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Given that Google appears to have an active program to monitor the results of search queries on Bing and to track Bing's page rankings and the ways in which they change over time in (How else is this more likely to have come to their attention?), they should hardly be shocked, shocked to find Microsoft doing something similar.

[edit] I have always suspected that the real value of Bing for Microsoft is to prevent Google's data mining of queries originating in Redmond.

... and feeding that data back into their own search results, rather than just using it for analysis to see how your competitors are performing?

If I'm in the business of giving horse racing tips and I read your tips to see what your strike rate is compared to mine, that's one thing. If I start tipping the same horses as you, purely because you tipped them, that's quite another thing.

Microsoft isn't using strike rate data in the important sense which you imply - the strike rate for Google is advertising revenue. It's not as if Microsoft is collecting info on the advertisements displayed and then soliciting those advertisers to spend their dollars on Bing (at least that's not part of the allegations). I am pretty confident that Google feeds every bit of legally collected relevant data back into their search algorithms.

no, the "strike rate" is precision/recall. Good advertising CTRs is a side-effect of relevancy. Relevancy is measured by precision and recall.

edit to expand: If the measure by which a search engine evaluated itself was advertising revenues, they'd all have massive intrusive adverts, and no users. The only viable measure can be the quality of the search results themselves. As a happy coincidence, if you build something capable of delivering high quality results, you can very easily use that to produce highly relevant adverts. Imagine that each advert is like a little webpage, and rank them just the same as you do for normal webpages. (caveat: there's no link graph for adverts, so we're reduced to using a simpler text mining approach, eg bag of words vector space la-di-da).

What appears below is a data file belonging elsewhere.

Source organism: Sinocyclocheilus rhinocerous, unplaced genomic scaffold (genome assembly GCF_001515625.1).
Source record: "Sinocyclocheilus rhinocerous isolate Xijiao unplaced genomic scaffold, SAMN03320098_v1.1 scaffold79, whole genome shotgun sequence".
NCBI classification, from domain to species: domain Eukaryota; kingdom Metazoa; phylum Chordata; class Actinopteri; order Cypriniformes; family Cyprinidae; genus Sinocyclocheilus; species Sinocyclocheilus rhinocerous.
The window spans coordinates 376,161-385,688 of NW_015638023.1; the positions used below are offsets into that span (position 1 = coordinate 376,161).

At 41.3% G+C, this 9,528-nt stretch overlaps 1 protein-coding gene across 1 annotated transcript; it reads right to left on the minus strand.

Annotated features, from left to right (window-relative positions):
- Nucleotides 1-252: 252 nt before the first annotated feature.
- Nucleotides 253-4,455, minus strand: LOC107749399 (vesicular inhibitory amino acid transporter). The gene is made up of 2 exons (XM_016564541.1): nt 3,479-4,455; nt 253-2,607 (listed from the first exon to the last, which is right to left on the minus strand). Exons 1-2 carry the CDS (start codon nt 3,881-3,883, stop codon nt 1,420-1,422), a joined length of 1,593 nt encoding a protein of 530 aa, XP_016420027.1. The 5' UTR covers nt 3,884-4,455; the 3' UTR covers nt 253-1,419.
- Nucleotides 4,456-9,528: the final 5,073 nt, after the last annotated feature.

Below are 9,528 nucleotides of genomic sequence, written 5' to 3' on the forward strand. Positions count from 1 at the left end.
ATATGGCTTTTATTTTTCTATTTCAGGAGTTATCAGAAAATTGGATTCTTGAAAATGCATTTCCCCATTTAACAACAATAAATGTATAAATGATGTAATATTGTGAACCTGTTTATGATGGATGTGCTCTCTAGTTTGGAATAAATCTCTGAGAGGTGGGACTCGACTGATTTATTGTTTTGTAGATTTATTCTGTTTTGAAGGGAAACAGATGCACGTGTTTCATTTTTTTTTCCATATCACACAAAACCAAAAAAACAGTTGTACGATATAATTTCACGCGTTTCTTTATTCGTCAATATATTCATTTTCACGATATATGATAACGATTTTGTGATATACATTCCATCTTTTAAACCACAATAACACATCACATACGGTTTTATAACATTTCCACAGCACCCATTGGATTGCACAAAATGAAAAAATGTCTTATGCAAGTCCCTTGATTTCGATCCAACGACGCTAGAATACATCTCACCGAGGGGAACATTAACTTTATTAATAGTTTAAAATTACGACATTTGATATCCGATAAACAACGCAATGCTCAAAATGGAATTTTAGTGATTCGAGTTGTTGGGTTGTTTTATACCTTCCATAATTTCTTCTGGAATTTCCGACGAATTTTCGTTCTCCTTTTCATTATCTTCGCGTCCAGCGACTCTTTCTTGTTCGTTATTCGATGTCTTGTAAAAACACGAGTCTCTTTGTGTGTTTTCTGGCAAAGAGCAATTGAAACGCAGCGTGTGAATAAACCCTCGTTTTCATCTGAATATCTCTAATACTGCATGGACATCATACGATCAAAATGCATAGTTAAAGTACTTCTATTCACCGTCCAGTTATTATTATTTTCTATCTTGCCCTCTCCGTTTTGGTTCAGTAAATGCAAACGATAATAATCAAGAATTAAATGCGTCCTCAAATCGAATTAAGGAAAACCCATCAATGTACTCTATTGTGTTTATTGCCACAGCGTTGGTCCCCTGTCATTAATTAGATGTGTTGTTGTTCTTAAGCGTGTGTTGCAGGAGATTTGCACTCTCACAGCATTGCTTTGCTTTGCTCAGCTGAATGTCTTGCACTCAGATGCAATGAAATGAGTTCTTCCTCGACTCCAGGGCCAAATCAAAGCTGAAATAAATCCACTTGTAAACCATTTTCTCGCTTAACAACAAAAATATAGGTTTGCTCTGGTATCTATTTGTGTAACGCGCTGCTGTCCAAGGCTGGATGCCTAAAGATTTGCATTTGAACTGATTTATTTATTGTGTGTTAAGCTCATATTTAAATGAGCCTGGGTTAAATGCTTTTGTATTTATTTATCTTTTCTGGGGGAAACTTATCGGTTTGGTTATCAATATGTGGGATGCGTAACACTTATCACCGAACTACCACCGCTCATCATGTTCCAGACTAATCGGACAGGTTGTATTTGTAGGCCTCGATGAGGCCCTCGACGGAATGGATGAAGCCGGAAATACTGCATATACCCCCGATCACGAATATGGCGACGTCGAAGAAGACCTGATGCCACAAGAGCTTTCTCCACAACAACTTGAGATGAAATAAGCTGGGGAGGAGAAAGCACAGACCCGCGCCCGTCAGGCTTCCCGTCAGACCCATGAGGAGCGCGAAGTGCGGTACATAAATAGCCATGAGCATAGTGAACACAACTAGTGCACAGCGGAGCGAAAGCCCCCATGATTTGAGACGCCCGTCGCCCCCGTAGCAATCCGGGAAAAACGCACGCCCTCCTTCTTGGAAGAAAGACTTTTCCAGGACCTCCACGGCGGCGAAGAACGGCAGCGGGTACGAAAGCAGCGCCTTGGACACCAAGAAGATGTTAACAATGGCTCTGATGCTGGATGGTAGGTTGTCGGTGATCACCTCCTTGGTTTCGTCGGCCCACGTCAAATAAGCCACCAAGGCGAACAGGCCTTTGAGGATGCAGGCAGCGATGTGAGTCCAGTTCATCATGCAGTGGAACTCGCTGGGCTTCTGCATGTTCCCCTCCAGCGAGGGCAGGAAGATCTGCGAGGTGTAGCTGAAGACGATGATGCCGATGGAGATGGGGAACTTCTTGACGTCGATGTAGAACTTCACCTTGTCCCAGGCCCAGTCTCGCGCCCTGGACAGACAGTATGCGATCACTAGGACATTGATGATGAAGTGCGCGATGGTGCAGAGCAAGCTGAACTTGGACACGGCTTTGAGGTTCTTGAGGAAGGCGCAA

I believe that Google and Microsoft evaluate their search engines by entirely different measures. Google primarily by advertising revenue, Microsoft primarily measures by preventing searches using Google. Sure the ad money is nice for Microsoft, but they don't need it for their business to be profitable and they would be doing major research into search anyway because of its importance to businesses - they sell databases after all.

This whole episode points to the sort of counter-espionage operations the two companies are engaged in. Look how important a propaganda victory is for Google? It strains credulity to believe that the release of this information on the day of the panel discussion is pure coincidence.

Microsoft, historically, have been kings of the desktop. With the rise of the web (which post-dated MS's rise), the desktop has become less and less relevant. Google is fast replacing them - my email, documents, search, advertising, analytics is all handled by Google. I don't use Microsoft for anything in my day-to-day life. Even on my main windows machine, my files are in my dropbox, outside of MS's control.

MS are desperate to regain control. Google will soon launch their own web-centric OS properly, and bam, MS will have no business apart from selling to an ever-dwindling number of companies who can't believe MS don't rule the roost any more. In 20 years they will simply cease to exist if they can't come up with a world-beating online product and win back control of people's computing lives.

Notice how they're diversifying into games and search in order to prepare for the worst case; that their core OS and 'boxed software' business fails.

Which may explain why Google is very successful and Microsoft is forced to buy its customers (and have huge losses in that division).

I think you may misunderstand my position. Bing is basically a research project for Microsoft. The ad revenues don't really matter, the data they collect does - it's learning v. earning. It makes sense for Microsoft to spend a billion dollars because better search algorithms have application for their B2B products and services. If they recover some of their R&D costs directly through advertising revenue, that's a windfall to the overall bottom line.

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